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RE: Hierarchical URLs and Collections

From: Yaron Goland <yarong@microsoft.com>
Date: Sun, 23 Aug 1998 12:52:34 -0700
Message-ID: <3FF8121C9B6DD111812100805F31FC0D08792444@RED-MSG-59>
To: "'Larry Masinter'" <masinter@parc.xerox.com>, "Roy T. Fielding" <fielding@kiwi.ics.uci.edu>
Cc: WebDAV working group <w3c-dist-auth@w3.org>
The justification for the syntax requirement that internal members be scoped
by URL hierarchy is that the overwhelming majority of existing hierarchical
storage devices can not implement DAV otherwise. They can not deal with the
concept that deleting http://a/b does not also delete http://a/b/c. Most of
these systems can also not handle having http://a/b/c exist but not
http://a/b.

Furthermore COPY/MOVE become undefined if http://foo/bar is treated as an
"internal" member of http://a/b.

Additionally, the overwhelming majority of hierarchical clients could not
display a storage where http://foo/bar is an "internal" member of http://a/b
and that deleting http://a/b could somehow still keep http://a/b/c around.

Finally, we have already demonstrated that the DM community can implement
their namespace the way they want with the features they want inside the
existing WebDAV framework.

So it seems the WebDAV group has managed to come up with a rule that neatly
allows the vast majority of existing systems to implement DAV without
impeding the higher end systems from using DAV as well. Looks like everyone
won.

		Yaron


> -----Original Message-----
> From: Larry Masinter [mailto:masinter@parc.xerox.com]
> Sent: Sunday, August 23, 1998 12:35 AM
> To: Roy T. Fielding
> Cc: WebDAV working group
> Subject: RE: Hierarchical URLs and Collections 
> 
> 
> |For the most part, WebDAV doesn't define things in terms of the
> |URL syntax.  The only thing it does is internal members, and that's
> |because people did want to require that http://a/b/c be 
> deleted whenever
> |http://a/b/ is deleted.
> 
> If you defined this in terms of 'internal member' rather than 
> syntactically,
> then the requirement would be stated by semantics rather than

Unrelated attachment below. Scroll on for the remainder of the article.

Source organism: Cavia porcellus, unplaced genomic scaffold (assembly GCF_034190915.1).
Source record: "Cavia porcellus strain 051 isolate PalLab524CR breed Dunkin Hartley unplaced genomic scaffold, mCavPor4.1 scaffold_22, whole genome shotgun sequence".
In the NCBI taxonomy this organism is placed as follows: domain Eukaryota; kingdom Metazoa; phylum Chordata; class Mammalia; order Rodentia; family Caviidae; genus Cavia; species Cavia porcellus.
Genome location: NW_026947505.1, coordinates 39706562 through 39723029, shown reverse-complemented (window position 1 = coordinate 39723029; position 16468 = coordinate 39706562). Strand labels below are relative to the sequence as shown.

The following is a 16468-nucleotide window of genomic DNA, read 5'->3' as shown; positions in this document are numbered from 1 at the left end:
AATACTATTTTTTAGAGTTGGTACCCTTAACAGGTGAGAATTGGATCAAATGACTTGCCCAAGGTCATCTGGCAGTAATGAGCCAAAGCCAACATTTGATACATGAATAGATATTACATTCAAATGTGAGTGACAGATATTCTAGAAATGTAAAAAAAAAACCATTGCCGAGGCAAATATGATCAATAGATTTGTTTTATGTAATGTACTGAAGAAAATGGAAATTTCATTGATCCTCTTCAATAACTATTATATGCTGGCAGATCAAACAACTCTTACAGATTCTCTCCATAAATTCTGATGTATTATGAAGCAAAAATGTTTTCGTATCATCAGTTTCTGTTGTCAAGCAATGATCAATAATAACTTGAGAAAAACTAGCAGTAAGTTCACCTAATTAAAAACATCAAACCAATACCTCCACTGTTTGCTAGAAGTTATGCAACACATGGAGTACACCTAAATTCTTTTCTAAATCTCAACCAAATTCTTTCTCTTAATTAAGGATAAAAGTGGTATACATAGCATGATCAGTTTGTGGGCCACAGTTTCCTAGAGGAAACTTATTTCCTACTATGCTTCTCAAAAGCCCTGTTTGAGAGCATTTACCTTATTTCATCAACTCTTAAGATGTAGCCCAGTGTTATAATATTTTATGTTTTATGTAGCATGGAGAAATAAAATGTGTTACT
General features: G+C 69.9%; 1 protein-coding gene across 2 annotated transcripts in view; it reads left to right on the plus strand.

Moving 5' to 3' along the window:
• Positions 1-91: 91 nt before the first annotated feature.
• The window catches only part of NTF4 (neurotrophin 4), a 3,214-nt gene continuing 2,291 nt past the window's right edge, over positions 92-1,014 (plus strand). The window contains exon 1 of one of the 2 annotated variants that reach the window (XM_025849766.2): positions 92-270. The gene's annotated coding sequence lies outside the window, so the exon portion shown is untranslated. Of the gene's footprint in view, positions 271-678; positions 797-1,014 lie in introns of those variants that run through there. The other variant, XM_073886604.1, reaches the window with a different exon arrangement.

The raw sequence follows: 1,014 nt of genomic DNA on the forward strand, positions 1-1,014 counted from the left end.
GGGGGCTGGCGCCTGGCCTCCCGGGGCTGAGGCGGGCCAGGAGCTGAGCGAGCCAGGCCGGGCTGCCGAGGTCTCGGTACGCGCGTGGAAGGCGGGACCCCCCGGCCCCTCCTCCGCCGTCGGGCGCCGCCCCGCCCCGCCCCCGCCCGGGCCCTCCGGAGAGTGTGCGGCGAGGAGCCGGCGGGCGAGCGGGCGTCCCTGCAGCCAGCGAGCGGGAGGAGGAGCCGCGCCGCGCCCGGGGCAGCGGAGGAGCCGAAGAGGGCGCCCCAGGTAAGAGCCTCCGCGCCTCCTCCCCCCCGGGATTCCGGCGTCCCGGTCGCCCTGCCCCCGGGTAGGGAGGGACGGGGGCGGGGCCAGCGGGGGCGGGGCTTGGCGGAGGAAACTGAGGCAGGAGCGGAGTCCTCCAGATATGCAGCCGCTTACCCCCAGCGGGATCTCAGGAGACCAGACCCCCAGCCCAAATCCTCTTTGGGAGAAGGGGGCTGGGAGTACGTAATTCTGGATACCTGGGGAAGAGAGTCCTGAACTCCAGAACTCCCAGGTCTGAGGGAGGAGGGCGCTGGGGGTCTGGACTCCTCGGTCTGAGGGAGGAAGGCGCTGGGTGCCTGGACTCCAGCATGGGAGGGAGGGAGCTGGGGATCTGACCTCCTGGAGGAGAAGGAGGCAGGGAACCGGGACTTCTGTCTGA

> by the URL
> syntax. This would then not disallow systems that didn't follow the 
> syntactic convention. I think we're talking past each other. Isn't it
> better to not require a syntactic convention if there's no 
> justification
> for it?
> 
> |I am all for a member of a collection that may appear in multiple
> |collections and does not act like an external reference.  
> However, that
> |thing is called a direct reference (or alias) and not 
> 'internal member'.
> 
> You're justifying the design by making reference to the 
> design, so this
> seems like a circular argument. WebDAV has a concept called 'internal
> member', and it maps it onto a syntactic convention. And anything that
> doesn't follow the syntactic convention you have to assign a 
> different concept.
> 
> But the concept works fine without the syntactic convention, in which
> case you wouldn't have to call it something else.
> 
> It sounds like you're trying to _explain_ the design, but I understand
> the design, I'm just asking that the design be changed. If 
> you're explaining
> why you shouldn't change the design, saying "because we 
> called the thing
> you want to do something else" isn't a good justification.
> 
> |Calling both things an 'internal member' makes it impossible 
> to describe
> |the requirements of internal resources that do not exist independent
> |of the collection.
> 
> No! An internal member is something that doesn't exist independent of
> the collection(s) that contain it.  That's the definition, 
> and the requirement.
> Now you have another requirement, which is that "The URL of 
> an internal
> member has a particular syntactic relation to the URL of the 
> container",
> but that requirement isn't justified.
> 
> Larry
> 
Received on Sunday, 23 August 1998 15:53:04 GMT

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